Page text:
Most, but by no means all, of the world's natural grasslands and savannas are found in dryland regions. Around 20% of the Earth's land surface (excluding Antarctica) supports grasslands of varying degrees of naturalness; temperate grasslands make up approximately one fourth of this area, and savannas the remainder.
Seasonally flooded grassland areas are found in many river basins and may be of considerable ecological and biotic importance. Such areas may be considered grassland ecosystems or inland water (wetland) ecosystems; there is no clear dividing line between the two.
Major values and uses of drylands
Drylands are home to over 2 billion people, or around 35% of the global population, a high proportion of whom are subsistence farmers or fishers. Major uses of dryland biological diversity include:
- Existing crops and livestock and their wild relatives. Drylands, grasslands and Mediterranean ecosystems are centres or origin of a significant proportion of the world's major crop plants. Populations of wild relatives of many existing crops are potentially very valuable genetic resources.
- Potential new crops for example salt-tolerant or halophytic species, such as Salicornia spp. and some Atriplex and Distichlis spp.
- Wild foods, particularly as famine foods.
- Aromatics and stimulants. Drylands have a high diversity of plants rich in secondary compounds such as terpenes, which may have aromatic properties (for example frankincense Boswellia sacra and myrrh Commiphora spp.) and may be of considerable economic importance.
- Ornamentals. Arid and semi-arid, and Mediterranean-type, ecosystems have proven important sources of ornamental plants, with many thousand species now in cultivation outside their natural ranges.
- Pastoralism. Grazing of domestic or semi-domestic livestock is a major land use in most of the world's drylands; extensive pastoral systems generally have negligible artificial inputs in the form of fertilisers or other chemicals, and are therefore reliant on natural ecosystem productivity and resilience.
- Soil stabilisation and prevention of erosion. Dryland soils are particularly prone to erosion, which is one of the major causes of land degradation. Natural vegetation cover plays a major part in reducing the erodibility of soils and in preventing or mitigating land degradation.
- Wildlife tourism. Grassland and savannah areas with major concentrations of large, wild mammals include many of the most important sites globally for wildlife-based tourism.
Major impacts on drylands
Humans have had enormous impact on dryland, grassland and Mediterranean ecosystems, often with major negative impacts on biological diversity (Map 14). These impacts are often complex and interrelated. The following are among the major categories of activities that have or can have an adverse impact:
- Conversion, particularly to cropland. Large-scale transformation to cropland in drylands is dependent on availability of freshwater, either as surface waters (lakes, rivers, reservoirs) or in aquifers. In many areas, conversion is followed by abandonment as soil becomes degraded, often through salinisation or waterlogging.
- Changing fire regimes. Many dryland ecosystems are naturally adapted to some degree to fire. However, in many areas fires caused by humans (often as deliberate burning to produce new growth for livestock) are far more frequent and extensive than natural fires, and have very different impact on ecosystems and their biodiversity.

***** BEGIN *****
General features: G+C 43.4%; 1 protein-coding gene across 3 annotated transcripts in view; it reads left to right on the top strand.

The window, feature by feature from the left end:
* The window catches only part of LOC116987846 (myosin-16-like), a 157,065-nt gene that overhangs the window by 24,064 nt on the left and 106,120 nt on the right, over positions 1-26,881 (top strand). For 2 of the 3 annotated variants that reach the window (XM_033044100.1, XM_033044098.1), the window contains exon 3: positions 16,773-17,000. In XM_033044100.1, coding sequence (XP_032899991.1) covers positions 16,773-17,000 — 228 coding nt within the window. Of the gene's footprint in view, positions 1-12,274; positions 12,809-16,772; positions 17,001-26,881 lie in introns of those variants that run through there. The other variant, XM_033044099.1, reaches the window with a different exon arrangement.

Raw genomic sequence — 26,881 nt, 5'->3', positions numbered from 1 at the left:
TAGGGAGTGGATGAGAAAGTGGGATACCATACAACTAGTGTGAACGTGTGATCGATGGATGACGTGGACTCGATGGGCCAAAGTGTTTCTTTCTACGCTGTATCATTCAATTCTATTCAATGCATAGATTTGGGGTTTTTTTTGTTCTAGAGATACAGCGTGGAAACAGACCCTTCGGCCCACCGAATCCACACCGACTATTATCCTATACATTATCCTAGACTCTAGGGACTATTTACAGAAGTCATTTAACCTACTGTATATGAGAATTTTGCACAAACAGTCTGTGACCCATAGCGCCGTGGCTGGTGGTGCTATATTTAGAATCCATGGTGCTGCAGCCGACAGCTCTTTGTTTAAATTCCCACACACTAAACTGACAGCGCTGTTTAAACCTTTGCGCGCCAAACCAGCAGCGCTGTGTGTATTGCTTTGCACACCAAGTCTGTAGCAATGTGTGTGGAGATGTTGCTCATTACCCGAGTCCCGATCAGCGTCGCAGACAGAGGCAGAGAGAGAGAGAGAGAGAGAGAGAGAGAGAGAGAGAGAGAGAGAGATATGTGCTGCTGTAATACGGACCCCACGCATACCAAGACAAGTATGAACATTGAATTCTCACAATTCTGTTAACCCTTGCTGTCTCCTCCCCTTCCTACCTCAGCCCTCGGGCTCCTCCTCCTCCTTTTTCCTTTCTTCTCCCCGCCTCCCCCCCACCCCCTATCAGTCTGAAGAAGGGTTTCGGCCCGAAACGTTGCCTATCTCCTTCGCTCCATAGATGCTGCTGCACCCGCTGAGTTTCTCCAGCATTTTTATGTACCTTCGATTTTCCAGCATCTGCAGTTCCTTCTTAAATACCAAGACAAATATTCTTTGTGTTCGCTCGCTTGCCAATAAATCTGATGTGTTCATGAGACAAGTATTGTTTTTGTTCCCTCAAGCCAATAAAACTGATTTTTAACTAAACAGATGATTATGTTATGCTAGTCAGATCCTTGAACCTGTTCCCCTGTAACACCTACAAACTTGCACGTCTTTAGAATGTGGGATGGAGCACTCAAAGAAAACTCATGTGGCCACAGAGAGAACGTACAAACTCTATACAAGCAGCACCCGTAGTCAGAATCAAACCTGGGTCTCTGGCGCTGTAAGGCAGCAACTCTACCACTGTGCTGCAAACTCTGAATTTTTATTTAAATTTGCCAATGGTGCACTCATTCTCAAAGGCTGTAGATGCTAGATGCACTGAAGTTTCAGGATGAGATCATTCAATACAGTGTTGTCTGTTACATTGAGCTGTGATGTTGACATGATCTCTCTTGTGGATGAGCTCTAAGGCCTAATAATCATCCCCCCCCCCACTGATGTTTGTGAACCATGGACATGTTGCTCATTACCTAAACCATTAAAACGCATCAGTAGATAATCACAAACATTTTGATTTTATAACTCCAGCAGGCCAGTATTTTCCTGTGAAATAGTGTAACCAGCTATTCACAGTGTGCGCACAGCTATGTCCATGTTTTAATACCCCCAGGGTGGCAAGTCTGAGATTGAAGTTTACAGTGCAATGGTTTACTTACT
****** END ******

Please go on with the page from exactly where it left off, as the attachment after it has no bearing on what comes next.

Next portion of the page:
- Impact of introduced herbivores, particularly livestock, through trampling, removal of plant biomass, introduction of pathogens and alteration of plant species composition through selective grazing and competition with native species.
- Introduction of non-native plants. Grassland ecosystems have been routinely modified by deliberate introduction of non-native species, particularly other grasses and leguminous plants.
- Water. By definition, water is a limiting resource in dryland ecosystems. Human use of existing water resources in these systems therefore has often a disproportionately extreme impact. Abstraction of water for irrigation from freshwater systems such as lakes and rivers has an often extreme impact on the biodiversity of these ecosystems. Depletion of groundwater resources may have a less obvious direct impact but is likely to affect natural ground-fed springs and deep-rooted vegetation where the aquifer is relatively near the surface. Creation of artificial water-sources for livestock leads to the creation of virtually barren “sacrifice zones” around the water source as a result of extremely heavy trampling by livestock.
- One of the most significant human impacts in natural or semi-natural dryland and savannah ecosystems in developing countries is through harvest of wood for fuel. Quantifying this, and assessing its long-term impact on ecosystems, has proved problematic, although in some areas the impact is undoubtedly severe.
- Overharvest of wild species. Excess hunting of wildlife and collection of plants, whether for subsistence use or national or international trade, can have severe impacts, in some cases driving species to extinction. Because dryland species tend to have relatively low population growth rates, and in the case of plants, individual growth rates, they may be particularly sensitive to overharvest.
- Chemical inputs. In many grassland ecosystems, highest biological diversity seems to be associated with poorer soils. Artificial enrichment of grasslands, particularly through application of nitrogenous fertiliser, generally leads to a very marked decrease in plant species diversity.
- Long-term impacts of climate change. The potential impacts on dryland ecosystems of human-induced climate change remain to be quantified but are likely to be significant.
Under the UN Convention to Combat Desertification, desertification is defined explicitly as “land degradation in arid, semi-arid and dry sub-humid areas resulting from various factors, including climatic variations and human activities”.